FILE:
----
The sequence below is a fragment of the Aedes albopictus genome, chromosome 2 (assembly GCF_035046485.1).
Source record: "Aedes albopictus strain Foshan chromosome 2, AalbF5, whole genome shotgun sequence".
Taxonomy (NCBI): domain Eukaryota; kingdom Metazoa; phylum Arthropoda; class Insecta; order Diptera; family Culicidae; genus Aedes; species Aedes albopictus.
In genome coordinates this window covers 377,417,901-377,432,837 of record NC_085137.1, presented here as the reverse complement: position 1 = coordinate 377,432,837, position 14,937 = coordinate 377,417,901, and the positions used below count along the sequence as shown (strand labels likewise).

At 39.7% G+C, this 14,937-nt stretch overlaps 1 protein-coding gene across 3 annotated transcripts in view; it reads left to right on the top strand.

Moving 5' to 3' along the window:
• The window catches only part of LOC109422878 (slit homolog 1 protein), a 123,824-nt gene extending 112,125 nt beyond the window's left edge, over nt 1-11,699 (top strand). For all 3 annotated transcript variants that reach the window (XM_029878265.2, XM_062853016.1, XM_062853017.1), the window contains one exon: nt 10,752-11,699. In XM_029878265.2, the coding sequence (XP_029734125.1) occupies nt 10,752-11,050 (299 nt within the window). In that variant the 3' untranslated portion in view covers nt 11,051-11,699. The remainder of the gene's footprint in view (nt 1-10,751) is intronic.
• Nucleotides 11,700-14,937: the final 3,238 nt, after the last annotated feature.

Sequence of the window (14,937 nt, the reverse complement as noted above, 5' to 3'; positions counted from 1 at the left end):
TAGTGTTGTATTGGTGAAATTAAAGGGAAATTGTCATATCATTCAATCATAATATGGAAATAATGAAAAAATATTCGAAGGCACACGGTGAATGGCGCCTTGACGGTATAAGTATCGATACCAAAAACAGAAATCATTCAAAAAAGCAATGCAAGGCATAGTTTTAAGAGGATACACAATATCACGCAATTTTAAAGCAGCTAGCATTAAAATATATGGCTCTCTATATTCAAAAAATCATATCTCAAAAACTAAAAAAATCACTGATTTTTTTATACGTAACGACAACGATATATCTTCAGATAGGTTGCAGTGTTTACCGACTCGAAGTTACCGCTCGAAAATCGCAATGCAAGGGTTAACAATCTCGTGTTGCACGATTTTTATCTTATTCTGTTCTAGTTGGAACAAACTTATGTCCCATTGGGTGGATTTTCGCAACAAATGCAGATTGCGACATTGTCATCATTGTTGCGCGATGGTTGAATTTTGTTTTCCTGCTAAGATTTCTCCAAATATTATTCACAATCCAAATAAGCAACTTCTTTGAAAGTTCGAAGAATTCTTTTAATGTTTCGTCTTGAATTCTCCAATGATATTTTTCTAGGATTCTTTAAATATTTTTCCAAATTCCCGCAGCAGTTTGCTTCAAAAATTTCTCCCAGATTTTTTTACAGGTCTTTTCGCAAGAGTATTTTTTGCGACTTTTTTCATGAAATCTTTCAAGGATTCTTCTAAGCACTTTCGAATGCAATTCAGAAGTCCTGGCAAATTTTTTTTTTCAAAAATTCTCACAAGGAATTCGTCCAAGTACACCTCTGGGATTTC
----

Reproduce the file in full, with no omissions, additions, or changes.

The sequence below is a fragment of the Aedes albopictus genome, chromosome 2 (assembly GCF_035046485.1).
Source record: "Aedes albopictus strain Foshan chromosome 2, AalbF5, whole genome shotgun sequence".
Taxonomy (NCBI): domain Eukaryota; kingdom Metazoa; phylum Arthropoda; class Insecta; order Diptera; family Culicidae; genus Aedes; species Aedes albopictus.
In genome coordinates this window covers 377,417,901-377,432,837 of record NC_085137.1, presented here as the reverse complement: position 1 = coordinate 377,432,837, position 14,937 = coordinate 377,417,901, and the positions used below count along the sequence as shown (strand labels likewise).

At 39.7% G+C, this 14,937-nt stretch overlaps 1 protein-coding gene across 3 annotated transcripts in view; it reads left to right on the top strand.

Moving 5' to 3' along the window:
• The window catches only part of LOC109422878 (slit homolog 1 protein), a 123,824-nt gene extending 112,125 nt beyond the window's left edge, over nt 1-11,699 (top strand). For all 3 annotated transcript variants that reach the window (XM_029878265.2, XM_062853016.1, XM_062853017.1), the window contains one exon: nt 10,752-11,699. In XM_029878265.2, the coding sequence (XP_029734125.1) occupies nt 10,752-11,050 (299 nt within the window). In that variant the 3' untranslated portion in view covers nt 11,051-11,699. The remainder of the gene's footprint in view (nt 1-10,751) is intronic.
• Nucleotides 11,700-14,937: the final 3,238 nt, after the last annotated feature.

Sequence of the window (14,937 nt, the reverse complement as noted above, 5' to 3'; positions counted from 1 at the left end):
TAGTGTTGTATTGGTGAAATTAAAGGGAAATTGTCATATCATTCAATCATAATATGGAAATAATGAAAAAATATTCGAAGGCACACGGTGAATGGCGCCTTGACGGTATAAGTATCGATACCAAAAACAGAAATCATTCAAAAAAGCAATGCAAGGCATAGTTTTAAGAGGATACACAATATCACGCAATTTTAAAGCAGCTAGCATTAAAATATATGGCTCTCTATATTCAAAAAATCATATCTCAAAAACTAAAAAAATCACTGATTTTTTTATACGTAACGACAACGATATATCTTCAGATAGGTTGCAGTGTTTACCGACTCGAAGTTACCGCTCGAAAATCGCAATGCAAGGGTTAACAATCTCGTGTTGCACGATTTTTATCTTATTCTGTTCTAGTTGGAACAAACTTATGTCCCATTGGGTGGATTTTCGCAACAAATGCAGATTGCGACATTGTCATCATTGTTGCGCGATGGTTGAATTTTGTTTTCCTGCTAAGATTTCTCCAAATATTATTCACAATCCAAATAAGCAACTTCTTTGAAAGTTCGAAGAATTCTTTTAATGTTTCGTCTTGAATTCTCCAATGATATTTTTCTAGGATTCTTTAAATATTTTTCCAAATTCCCGCAGCAGTTTGCTTCAAAAATTTCTCCCAGATTTTTTTACAGGTCTTTTCGCAAGAGTATTTTTTGCGACTTTTTTCATGAAATCTTTCAAGGATTCTTCTAAGCACTTTCGAATGCAATTCAGAAGTCCTGGCAAATTTTTTTTTTCAAAAATTCTCACAAGGAATTCGTCCAAGTACACCTCTGGGATTTC